Pass the Haggis

Aug. 21, 2006:
Americans choose Scotland for college. Who knew?

At an age when most toddlers were singing along to Raffi, Zarya Rathe got hooked on Celtic music. She listened with her mom—a violinist—and played herself. So when the time came for college, Rathe applied to four schools in Scotland, ending up at the University of Edinburgh. "I wanted to do something different," she says. Except that when Rathe arrived in Gaelic 101, she was hardly alone. "It was all Americans"...

Can the Dems Win in Tennessee?

Aug. 14, 2006:
Harold Ford, Jr., and Bob Corker face off.

After a bitter primary, Tennessee Republicans chose former Chattanooga mayor Bob Corker as their U.S. Senate candidate. But on the eve of the decisive day, it was the virtually unopposed Democrat who couldn't sleep. "I was up all night," says Harold Ford Jr., the young congressman campaigning to be the South's first black senator since Reconstruction. "Elections are like Christmas morning for me"...

How American Myths Are Made

Aug. 7, 2006:
The stories we tell to cope with national traumas.

The story of workaday men and women rising to greatness is one of America's most cherished myths. As a term, myth is much misunderstood; hearing it, many people take the word to mean "lie," when in fact a myth is a story, a narrative, that explains individual and national realities—how a person or a country came to be, why certain things happen in the course of a life or of history, and what fate may have in store for us. Myths are a peculiar hybrid of truth and falsehood, resentments and ambitions, dreams and dread. We all have personal myths running through our heads, and some chapters would withstand fact checking while others would fail miserably...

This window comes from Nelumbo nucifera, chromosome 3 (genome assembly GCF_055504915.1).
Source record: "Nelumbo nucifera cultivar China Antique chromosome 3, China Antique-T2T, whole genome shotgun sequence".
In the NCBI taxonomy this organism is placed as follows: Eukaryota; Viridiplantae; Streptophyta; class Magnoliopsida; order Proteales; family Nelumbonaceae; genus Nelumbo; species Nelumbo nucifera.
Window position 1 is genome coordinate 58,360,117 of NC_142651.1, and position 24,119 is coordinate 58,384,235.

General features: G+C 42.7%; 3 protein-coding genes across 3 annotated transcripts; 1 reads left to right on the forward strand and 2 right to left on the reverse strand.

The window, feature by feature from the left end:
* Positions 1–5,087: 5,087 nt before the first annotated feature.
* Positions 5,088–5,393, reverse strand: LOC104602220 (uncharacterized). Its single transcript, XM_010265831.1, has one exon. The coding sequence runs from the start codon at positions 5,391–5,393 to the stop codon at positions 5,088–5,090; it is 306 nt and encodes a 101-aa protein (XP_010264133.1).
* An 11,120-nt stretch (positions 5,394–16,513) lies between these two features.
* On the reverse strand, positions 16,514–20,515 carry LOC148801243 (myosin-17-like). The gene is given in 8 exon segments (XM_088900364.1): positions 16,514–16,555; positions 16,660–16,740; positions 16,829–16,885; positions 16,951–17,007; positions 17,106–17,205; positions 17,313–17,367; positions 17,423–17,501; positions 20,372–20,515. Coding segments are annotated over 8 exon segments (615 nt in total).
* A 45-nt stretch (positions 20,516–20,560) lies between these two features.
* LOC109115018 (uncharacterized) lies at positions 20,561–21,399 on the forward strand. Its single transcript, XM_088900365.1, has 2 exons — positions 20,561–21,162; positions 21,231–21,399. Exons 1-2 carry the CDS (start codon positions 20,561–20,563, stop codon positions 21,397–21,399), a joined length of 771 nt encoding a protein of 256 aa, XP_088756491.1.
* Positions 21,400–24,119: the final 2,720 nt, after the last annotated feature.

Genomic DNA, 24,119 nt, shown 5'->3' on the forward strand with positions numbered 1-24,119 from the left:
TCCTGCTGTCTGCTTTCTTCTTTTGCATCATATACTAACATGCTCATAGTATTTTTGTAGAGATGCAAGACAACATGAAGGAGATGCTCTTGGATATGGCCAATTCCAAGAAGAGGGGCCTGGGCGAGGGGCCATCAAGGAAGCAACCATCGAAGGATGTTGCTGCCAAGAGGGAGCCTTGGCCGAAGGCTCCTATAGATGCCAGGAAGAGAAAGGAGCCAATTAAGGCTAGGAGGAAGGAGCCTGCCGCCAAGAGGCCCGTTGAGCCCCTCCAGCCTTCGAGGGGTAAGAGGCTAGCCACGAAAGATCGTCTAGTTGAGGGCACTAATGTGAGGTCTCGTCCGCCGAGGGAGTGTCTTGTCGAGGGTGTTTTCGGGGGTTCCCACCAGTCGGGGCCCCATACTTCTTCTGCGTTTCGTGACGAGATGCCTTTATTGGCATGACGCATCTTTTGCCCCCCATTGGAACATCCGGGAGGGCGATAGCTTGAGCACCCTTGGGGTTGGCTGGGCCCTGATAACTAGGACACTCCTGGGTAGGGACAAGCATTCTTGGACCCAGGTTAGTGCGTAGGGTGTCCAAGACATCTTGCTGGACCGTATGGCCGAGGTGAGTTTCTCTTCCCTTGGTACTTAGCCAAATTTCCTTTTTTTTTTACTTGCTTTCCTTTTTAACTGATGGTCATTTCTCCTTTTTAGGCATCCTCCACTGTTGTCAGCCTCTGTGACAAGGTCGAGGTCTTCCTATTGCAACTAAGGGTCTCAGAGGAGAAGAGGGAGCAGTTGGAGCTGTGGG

The Next Big Thing?

July 3, 2006:
The right marries talk radio and the netroots. Should Kos be scared?

Hugh Hewitt is a master of multitasking. Week after week, the sanguine, persistent pundit hosts his "center-right" talk radio show from a nondescript office in Orange County, Calif.—and more than a million people tune in. Two computers flank his mike. While on the air, Hewitt uses the first to surf news sites, then swivels to the second during breaks to update his well-trafficked blog. "Both spoken words and written words are powerful," he says. "Acting in harmony, the effect is exponential." Just ask Rick Santorum. In May, he urged Hewitt's listeners to fork over campaign funds, and the host, ever eager, posted a link. Donations shot up 500 percent...

Middle School of Rock

June 19, 2006:
Smells like 'tween spirit. Blame the internets.

Of all the bands debuting in Brooklyn bars last weekend, the most remarkable may have been the Tiny Masters of Today. Since December, the sibling duo's brief, bratty songs have tallied more than 13,000 listens on, prompting British record label Tigertrap to snap up their "Big Noise" EP, due out in July, long before they'd played a single show. Oh, and we forgot to mention: Ivan, guitar, is 12 years old—and Ada, bass, is 10...

Walking a New Beat

April 24, 2006:
How cops are using MySpace to crack cases.